But this particular kind of oscillation is a bit different than the fashion cycle or the nostalgia cycle, even if it interlocks. Basically, what this highlights is that political affect has a subcultural dimension: In a moment when culture feels decadent and frivolous, political righteousness feels different, meaningful—and therefore actually cool.

However, an excess of moralism about cultural consumption exhausts and alienates people and produces backlash. And once “political” becomes a style or is ossified into a rigid set of cultural expectations, it starts to get hollowed out of meaning.

Celebrities mouth platitudes; corporations coopt activist language; press releases start touting everything as “activist” and “radical,” often for unclear reasons. And the demand that culture deliver a hit of ideological affirmation starts to seem hard to defend to cachet-conscious cultural producers and observers.

At that point, decadence and frivolity start to feel not just fun but different and meaningful once more. The politicos and the party kids both go on with their genuine interests—but what feels mainstream-cool changes.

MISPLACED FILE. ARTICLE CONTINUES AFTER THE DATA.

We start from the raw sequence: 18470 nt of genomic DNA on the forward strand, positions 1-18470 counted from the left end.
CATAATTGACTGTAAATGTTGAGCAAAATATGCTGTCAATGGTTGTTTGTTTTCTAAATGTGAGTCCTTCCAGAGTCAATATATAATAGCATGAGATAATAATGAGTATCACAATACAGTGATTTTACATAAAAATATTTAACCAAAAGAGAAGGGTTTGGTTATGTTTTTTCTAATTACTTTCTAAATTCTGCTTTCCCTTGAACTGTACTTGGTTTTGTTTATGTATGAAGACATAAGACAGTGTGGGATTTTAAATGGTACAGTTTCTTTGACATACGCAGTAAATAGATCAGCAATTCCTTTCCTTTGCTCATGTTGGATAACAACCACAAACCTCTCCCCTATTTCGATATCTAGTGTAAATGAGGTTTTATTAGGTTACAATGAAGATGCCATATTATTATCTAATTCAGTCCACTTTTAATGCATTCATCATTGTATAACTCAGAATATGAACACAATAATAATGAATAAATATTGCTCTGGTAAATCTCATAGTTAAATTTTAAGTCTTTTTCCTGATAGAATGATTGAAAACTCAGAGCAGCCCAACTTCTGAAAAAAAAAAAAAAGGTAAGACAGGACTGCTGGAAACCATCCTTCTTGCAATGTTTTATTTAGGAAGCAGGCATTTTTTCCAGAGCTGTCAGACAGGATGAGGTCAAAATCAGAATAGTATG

That’s a cynical and formalistic way to describe what is happening. So I’d just caveat it by saying that while this schematic is in the mix, it’s not really how it works, because styles don’t spread in a self-contained laboratory environment.

If you go back and read that “Great Awokening” article by Molly Fischer, all the elements of exhaustion with hyper-righteous culture are already there. It’s essentially a plea to take the foot off the gas and let a little ambiguity and messiness back into acceptable cultural discourse—Vibe Shift avant la lettre.

That was 2018. By 2020, an anti-woke backlash was gaining steam on the left and right, and I imagine people were already generally expecting some kind of cyclical return to a less self-consciously moralizing culture.

But then there was a world pandemic and the sincere need to express some kind of togetherness (clapping for the workers), and the largest wave of racial justice protest in memory, and January 6th…

So basically what I want to say is it’s not really clear to me what parts of what people are calling a Vibe Shift now are just what happens before the midterm elections in the U.S. suddenly fill the air with panic again, or before the next financial or geopolitical crisis (which is already here since I started writing this).